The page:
Rating: A healthy PG-13
Spoilers: Heavy book references in this one, a few book characters appear later on. No plot spoilers, however. TV references: Storm Front, Birds of a Feather, Things that go Bump
Chapter Length: 3437 words
Summary: An unusual epidemic has hit Chicago and Harry's in the thick of it.
Author's Notes: *sigh of relief* And we're done! Thank you so much to everyone who reviewed and commented, I appreciated it immensenly, especially at those moments when I thought I would never get this done. Thank you to everyone who read and kept up with me, even during the delays. Finally, a big thank you, again, to Ama, who can scout out a plothole from 50 paces.
I woke up around 8 A.M on Saturday. The panic and fear I had been experiencing all week had vanished, leaving a pleasant sort of exhaustion in the void. I decided to give into it, since I had been ignoring my body and I didn’t want to get sick on top of everything. So, I went back to sleep and woke up at 2 P.M when I rolled over onto my arm and it yelled at me fiercely for being an idiot.
I ate the left over Chinese food for lunch, sitting in the lab and watching Bob work. He wasn’t in a talking mood. He was very, very close to figuring out that formula and his hand was moving in a blur through the symbols, dusting them out, redrawing them, muttering about them. He didn’t even notice when I left to make my trip to the hospital.
I had to take a cab because my jeep was still in the parking garage. I estimated that when I drove it out and gave my ticket in, it would cost me roughly my first born. It’s times like that when I wish I could use an ATM. I took the ticket in with me in the hopes that maybe someone could validate it and I could hold on to one of my children.
I arrived at the second floor to find the isolation had been severely reduced. Isolation guy was gone, as was the sheeting he was so valiantly guarding. The waiting room was empty. The staff was fresh faced and rested. A tall, curly haired man was at the pneumatic delivery sucking station and it took me a moment to realize it was Forrester. I hadn’t seen his hair before; it was always hidden under his scrub cap.
“Hey,” I greeted him.
“Hello, Mr. Dresden,” he returned, without looking up from the boxes he was checking. He stuck the paperwork in a tube and we both watched it get sucked up the pipes before he turned to look at me. He had a paper mask hanging by its elastic from one ear and looked rested and happy. “How are you doing?”
“Fi-” I began. He had taken my broken arm and started to examine it critically. “Fine. Thank you, for covering the costs of the cast and everything.”
“’Least I could do. I went down to check on you before I went home yesterday but you were gone,” he said. “Interesting design.”
“Lt. Murphy’s daughter,” I explained.
“Ah yes, the one who broke Michael’s toes,” he recalled, with a smile. “No excess pain or swelling?”
“Nope,” I said.
“Do come in if it changes,” he ordered.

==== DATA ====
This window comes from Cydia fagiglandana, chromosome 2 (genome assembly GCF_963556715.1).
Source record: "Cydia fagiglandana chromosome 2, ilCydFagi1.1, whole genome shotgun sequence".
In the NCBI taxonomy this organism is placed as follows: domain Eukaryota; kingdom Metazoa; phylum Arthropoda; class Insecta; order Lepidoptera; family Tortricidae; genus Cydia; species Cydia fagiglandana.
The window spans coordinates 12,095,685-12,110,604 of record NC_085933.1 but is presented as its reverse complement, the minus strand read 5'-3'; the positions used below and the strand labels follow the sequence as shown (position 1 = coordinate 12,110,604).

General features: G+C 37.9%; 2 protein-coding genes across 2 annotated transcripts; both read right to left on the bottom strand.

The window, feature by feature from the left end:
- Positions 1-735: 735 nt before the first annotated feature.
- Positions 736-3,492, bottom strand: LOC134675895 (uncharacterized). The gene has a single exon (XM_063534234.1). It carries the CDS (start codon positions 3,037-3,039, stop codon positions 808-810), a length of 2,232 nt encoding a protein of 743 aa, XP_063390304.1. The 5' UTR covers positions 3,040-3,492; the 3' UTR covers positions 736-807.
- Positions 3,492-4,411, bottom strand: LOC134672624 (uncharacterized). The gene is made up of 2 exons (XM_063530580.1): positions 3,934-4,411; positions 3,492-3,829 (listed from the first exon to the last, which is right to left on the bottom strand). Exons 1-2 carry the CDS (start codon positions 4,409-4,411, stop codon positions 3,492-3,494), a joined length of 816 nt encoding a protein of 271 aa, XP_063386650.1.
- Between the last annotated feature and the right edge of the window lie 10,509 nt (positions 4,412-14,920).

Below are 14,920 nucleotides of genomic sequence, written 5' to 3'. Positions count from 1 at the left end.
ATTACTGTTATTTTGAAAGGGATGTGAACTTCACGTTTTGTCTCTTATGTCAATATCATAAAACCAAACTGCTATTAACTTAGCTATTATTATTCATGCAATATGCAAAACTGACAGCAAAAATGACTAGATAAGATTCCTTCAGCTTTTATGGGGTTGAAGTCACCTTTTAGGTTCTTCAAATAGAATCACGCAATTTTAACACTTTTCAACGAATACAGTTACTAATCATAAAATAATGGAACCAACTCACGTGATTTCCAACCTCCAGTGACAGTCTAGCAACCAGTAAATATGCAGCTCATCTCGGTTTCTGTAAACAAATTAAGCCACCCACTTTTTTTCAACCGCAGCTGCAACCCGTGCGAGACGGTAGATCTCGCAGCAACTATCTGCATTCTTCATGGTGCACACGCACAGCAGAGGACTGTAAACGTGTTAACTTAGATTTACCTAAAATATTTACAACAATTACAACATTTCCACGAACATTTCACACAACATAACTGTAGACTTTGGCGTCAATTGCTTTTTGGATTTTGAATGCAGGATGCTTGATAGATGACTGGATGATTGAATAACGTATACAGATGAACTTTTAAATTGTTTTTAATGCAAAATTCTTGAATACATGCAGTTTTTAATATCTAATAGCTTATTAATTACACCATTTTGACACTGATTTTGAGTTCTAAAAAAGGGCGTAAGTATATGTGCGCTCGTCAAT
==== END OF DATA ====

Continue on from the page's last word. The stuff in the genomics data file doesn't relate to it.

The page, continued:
“Yessir,” I agreed.
“Have you seen the leftenant since she left? She discharged herself against advisement, you know,” he informed me, in the same tone of voice you might use to say ‘she murdered that puppy, you know’.
“She’s fine,” I told him. “Very bossy.” He nodded, looking reassured. “How’s things here?”
“Excellent!” He said, enthusiastically. “Everyone has been discharged except for Catalina Hernandez. She still has a bit of a fever and elevated heart rate.I want to keep her until that’s gone away.”
“Well, you shouldn’t have any new cases,” I said.
He cocked his head and gave me curious look. I swear I could hear his stethoscope hissing at me. “Well, I can’t say that doesn’t please me. I wish I knew exactly what went on though. It worries me that there are forces out there that I have no control over. Medically speaking, I mean. I can accept when a patient dies from a disease I can’t cure, but to lose a patient to a disease I can neither identify nor treat is another matter.”
“I wish I could say something reassuring,” I said. “But...sometimes, you just have to accept the fact that you can’t save everyone.”
“I was never very good at that,” he admitted, with a wry smile.
“Me neither,” I agreed. “Listen, do you mind if I look around a bit?”
“No, go ahead,” he said. “Don’t break anything.” He pointed to the parking ticket in my hand. “Do you want me to validate that?”
“Do you wash the floors in your spare time, too?” I asked, handing over the ticket. “Cook a little?”
He grinned. “On Sundays I declaim in the OR.” He eyed the pipes above us and a moment later the pneumatic delivery system spat out a plastic tube. “That never gets old. Wear a mask.”
I nodded an agreement, retrieved one and headed down the hall in search of ghosts. If all had gone well, Jake should be gone. If not, I had more work to do. Before I found him, I bumped into a toddler. Or rather, she bumped into me as she made a giggling escape out of Catalina’s room. She fell onto her backside and I knelt down to right her again.
“Hola, Rosario,” I said.
“Hola,” she replied, shyly. She had on a pink, child sized mask which was dangerously close to falling off. Her eyes darted from side to side before she held out a wrapped mint in her hand.
I took it. “Gracias.”
“De nada,” she mumbled. “Adios.”
She took off down the hall. Diego exited the room and chased after her with a quick, “Hola, Harry,” to me.
I took a look in at Catalina. She was sitting up in bed, smiling after her family and looking quite pink in the cheeks. Diego returned with Rosario, setting her down on the bed. She crawled up to snuggle with her mother, who fixed her mask.
“What happened to your arm?” Jake Bloom asked me.
I jumped in surprise. “Gah!”
“Sorry,” he said. “I’ve gotten used to being ignored. What happened to your arm?”
“I had a fight with a wall,” I answered. “You’re still here.”
“I am,” he agreed. “But only for the moment. Fiona’s left already and I know where I need to go.” He gestured off towards something I couldn’t see. “I was just waiting to see if you’d come back. I guess they didn’t kill you.”
“Not so much, no.”
“I’m glad. But that’s still ridiculous. You should tell Lt. Murphy about them. Anyway, I wanted to thank you.”
“You’re very welcome,” I said. “I’m glad it worked.”
He nodded. “It looks nice there,” he said, gesturing towards the unknown again.
“I’ve heard it’s pretty awesome,” I agreed.
“So...I’m gonna go,” he continued.
“Sounds like a plan,” I said. I waited for a few moments. “Jake?”
“I...I know you’ve done, like, a lot for me,” he burst out, raking his hands through his hair. “But...can I ask you for one more favour?”
“Definitely,” I said.